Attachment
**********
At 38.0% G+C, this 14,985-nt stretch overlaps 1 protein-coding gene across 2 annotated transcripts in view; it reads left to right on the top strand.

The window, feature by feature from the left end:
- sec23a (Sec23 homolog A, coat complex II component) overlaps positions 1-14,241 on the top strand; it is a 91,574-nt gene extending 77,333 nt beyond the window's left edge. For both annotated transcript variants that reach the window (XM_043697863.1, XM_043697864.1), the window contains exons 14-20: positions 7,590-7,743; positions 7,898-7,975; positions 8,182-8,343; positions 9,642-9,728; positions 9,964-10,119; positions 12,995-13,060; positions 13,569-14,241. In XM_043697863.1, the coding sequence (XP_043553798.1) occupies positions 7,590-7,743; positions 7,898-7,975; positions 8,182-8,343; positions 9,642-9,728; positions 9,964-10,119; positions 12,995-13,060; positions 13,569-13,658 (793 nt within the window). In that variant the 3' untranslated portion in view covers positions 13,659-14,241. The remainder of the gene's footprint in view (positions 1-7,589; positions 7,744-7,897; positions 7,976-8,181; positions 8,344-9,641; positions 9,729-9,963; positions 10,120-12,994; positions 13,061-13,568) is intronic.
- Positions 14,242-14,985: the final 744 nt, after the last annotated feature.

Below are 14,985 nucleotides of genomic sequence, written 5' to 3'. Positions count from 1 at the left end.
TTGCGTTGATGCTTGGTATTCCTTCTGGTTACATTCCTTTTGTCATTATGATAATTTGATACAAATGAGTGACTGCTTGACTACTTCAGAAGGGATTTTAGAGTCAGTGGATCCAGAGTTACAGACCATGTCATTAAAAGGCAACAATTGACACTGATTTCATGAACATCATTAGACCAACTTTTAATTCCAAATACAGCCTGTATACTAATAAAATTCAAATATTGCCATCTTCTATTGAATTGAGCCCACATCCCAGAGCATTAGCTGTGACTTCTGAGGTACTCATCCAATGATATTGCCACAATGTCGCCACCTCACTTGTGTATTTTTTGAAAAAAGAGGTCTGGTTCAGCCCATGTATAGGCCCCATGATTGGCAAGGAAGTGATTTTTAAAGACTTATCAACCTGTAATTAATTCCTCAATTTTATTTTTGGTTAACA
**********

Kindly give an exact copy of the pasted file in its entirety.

At 38.0% G+C, this 14,985-nt stretch overlaps 1 protein-coding gene across 2 annotated transcripts in view; it reads left to right on the top strand.

The window, feature by feature from the left end:
- sec23a (Sec23 homolog A, coat complex II component) overlaps positions 1-14,241 on the top strand; it is a 91,574-nt gene extending 77,333 nt beyond the window's left edge. For both annotated transcript variants that reach the window (XM_043697863.1, XM_043697864.1), the window contains exons 14-20: positions 7,590-7,743; positions 7,898-7,975; positions 8,182-8,343; positions 9,642-9,728; positions 9,964-10,119; positions 12,995-13,060; positions 13,569-14,241. In XM_043697863.1, the coding sequence (XP_043553798.1) occupies positions 7,590-7,743; positions 7,898-7,975; positions 8,182-8,343; positions 9,642-9,728; positions 9,964-10,119; positions 12,995-13,060; positions 13,569-13,658 (793 nt within the window). In that variant the 3' untranslated portion in view covers positions 13,659-14,241. The remainder of the gene's footprint in view (positions 1-7,589; positions 7,744-7,897; positions 7,976-8,181; positions 8,344-9,641; positions 9,729-9,963; positions 10,120-12,994; positions 13,061-13,568) is intronic.
- Positions 14,242-14,985: the final 744 nt, after the last annotated feature.

Below are 14,985 nucleotides of genomic sequence, written 5' to 3'. Positions count from 1 at the left end.
TTGCGTTGATGCTTGGTATTCCTTCTGGTTACATTCCTTTTGTCATTATGATAATTTGATACAAATGAGTGACTGCTTGACTACTTCAGAAGGGATTTTAGAGTCAGTGGATCCAGAGTTACAGACCATGTCATTAAAAGGCAACAATTGACACTGATTTCATGAACATCATTAGACCAACTTTTAATTCCAAATACAGCCTGTATACTAATAAAATTCAAATATTGCCATCTTCTATTGAATTGAGCCCACATCCCAGAGCATTAGCTGTGACTTCTGAGGTACTCATCCAATGATATTGCCACAATGTCGCCACCTCACTTGTGTATTTTTTGAAAAAAGAGGTCTGGTTCAGCCCATGTATAGGCCCCATGATTGGCAAGGAAGTGATTTTTAAAGACTTATCAACCTGTAATTAATTCCTCAATTTTATTTTTGGTTAACA